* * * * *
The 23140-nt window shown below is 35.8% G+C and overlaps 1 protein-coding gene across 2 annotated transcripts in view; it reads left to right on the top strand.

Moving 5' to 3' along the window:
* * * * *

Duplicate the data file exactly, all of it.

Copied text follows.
The 23140-nt window shown below is 35.8% G+C and overlaps 1 protein-coding gene across 2 annotated transcripts in view; it reads left to right on the top strand.

Moving 5' to 3' along the window: